Review: New-York Times, 22 September 1870, 4.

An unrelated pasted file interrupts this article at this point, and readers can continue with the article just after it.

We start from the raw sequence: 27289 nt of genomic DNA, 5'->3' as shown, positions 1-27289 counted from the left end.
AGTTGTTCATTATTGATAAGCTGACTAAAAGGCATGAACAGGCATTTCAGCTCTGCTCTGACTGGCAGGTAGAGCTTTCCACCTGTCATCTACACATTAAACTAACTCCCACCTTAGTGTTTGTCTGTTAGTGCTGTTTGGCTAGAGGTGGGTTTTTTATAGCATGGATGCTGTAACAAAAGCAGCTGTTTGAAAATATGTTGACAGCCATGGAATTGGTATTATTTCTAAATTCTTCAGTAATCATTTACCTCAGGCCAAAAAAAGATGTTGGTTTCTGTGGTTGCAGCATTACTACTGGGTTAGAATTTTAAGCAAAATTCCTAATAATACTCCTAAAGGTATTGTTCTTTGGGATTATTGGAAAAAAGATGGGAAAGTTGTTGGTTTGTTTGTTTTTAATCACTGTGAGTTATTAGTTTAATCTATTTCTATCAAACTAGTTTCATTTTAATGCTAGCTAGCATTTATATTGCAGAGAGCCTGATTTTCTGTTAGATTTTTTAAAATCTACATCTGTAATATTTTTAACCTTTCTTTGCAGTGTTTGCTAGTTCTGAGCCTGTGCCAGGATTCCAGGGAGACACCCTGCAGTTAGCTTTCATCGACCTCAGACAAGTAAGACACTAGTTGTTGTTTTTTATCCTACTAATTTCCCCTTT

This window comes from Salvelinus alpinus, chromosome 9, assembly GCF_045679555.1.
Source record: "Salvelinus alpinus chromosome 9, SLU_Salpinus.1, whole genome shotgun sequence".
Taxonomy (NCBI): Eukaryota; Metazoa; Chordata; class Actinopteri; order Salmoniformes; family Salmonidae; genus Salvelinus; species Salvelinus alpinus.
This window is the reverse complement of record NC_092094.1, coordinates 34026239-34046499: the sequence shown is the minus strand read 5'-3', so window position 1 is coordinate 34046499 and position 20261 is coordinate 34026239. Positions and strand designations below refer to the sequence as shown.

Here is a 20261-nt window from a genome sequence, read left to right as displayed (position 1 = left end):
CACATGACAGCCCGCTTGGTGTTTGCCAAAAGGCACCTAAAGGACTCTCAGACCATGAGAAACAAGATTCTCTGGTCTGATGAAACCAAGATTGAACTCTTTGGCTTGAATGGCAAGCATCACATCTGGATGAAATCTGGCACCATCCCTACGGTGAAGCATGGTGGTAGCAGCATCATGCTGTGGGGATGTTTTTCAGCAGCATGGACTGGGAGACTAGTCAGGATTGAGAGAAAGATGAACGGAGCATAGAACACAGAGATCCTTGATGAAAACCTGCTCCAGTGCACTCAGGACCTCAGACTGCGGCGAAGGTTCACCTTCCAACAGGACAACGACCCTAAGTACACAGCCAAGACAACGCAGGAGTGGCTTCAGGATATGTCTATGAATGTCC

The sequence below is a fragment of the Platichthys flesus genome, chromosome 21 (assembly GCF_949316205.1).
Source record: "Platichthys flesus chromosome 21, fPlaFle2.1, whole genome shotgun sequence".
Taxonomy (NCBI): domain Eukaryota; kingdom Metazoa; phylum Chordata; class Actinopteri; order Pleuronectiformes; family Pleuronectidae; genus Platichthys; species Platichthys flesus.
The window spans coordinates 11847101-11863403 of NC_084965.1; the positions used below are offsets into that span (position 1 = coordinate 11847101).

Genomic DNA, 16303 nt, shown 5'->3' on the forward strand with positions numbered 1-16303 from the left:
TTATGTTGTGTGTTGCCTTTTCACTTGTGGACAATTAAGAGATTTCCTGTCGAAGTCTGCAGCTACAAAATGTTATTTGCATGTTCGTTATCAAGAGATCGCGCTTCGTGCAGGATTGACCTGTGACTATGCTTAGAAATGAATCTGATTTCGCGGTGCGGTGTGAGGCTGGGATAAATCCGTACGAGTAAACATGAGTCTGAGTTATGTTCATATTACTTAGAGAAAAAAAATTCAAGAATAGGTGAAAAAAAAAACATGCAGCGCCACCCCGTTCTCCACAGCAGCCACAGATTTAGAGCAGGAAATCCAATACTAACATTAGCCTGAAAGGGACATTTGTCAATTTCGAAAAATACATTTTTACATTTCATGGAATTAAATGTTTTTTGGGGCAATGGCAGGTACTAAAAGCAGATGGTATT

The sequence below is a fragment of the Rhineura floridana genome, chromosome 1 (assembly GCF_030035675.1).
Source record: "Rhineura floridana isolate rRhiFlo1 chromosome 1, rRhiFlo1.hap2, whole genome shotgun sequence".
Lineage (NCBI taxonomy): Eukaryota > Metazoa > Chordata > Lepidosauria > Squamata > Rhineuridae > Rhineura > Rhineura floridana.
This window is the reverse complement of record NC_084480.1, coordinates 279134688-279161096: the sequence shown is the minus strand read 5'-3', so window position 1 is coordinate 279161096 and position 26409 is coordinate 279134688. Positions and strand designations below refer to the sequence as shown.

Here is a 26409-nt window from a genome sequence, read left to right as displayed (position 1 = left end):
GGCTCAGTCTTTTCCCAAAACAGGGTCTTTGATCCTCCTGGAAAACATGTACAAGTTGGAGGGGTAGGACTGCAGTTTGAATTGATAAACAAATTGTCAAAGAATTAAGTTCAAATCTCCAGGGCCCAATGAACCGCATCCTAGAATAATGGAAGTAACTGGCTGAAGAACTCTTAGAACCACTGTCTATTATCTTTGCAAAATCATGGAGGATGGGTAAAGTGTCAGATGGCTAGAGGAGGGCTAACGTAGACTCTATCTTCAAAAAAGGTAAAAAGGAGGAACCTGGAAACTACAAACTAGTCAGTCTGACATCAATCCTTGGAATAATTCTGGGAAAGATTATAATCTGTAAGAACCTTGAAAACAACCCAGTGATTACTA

“New-York has a new goddess; a goddess with a brow of alabaster, with eyes of turquoise and with golden hair; with the sweetest of smiles, and, more potent and delightful still, a voice which this side of Paradise few mortal ears are likely to hear surpassed. We can recall Jenny Lind, and remember that she was an idol too. But the new divinity is made of finer stuff than her compatriot and predecessor. She has in her not less of the angel—and very much more of the woman. She is more lovely in person, more versatile in ability, and, to our perception, more exalted in soul. This likewise seems to be the conviction of an audience more critical and fastidious than that which listened here to the former nightingale, while including many of the same individuals. Both singers must be accounted wonderful, indeed phenomenal, as mistresses of their art. Perhaps Jenny Lind, in some technical aspects, should be called the superior. But far more important than this advantage, if indeed it exists, Mlle. Nilsson’s passion, tenderness and dramatic fire place her in a loftier and grander niche than her rival. Handel is of a higher order of composers than Verdi, and probably Mme. Goldschmidt can sing, or could once have sung, ‘Angels ever bright and fair’ as superbly as Mlle. Nilsson; but it is certain that the former could never have equaled the latter in ‘Ernani Involami.’ Now, comparative excellence is to be measured not by degrees in one style alone but in all styles. In other words, superiority is to be adjudged, in art as in physiology, by the totality of functions. Thus, if we find one artist equal to another in a single department, and far outshining him in others, the laurel goes with versatility. And this must be emphatically so where the ampler breadth of scope takes in the strongest and deepest passions of our nature.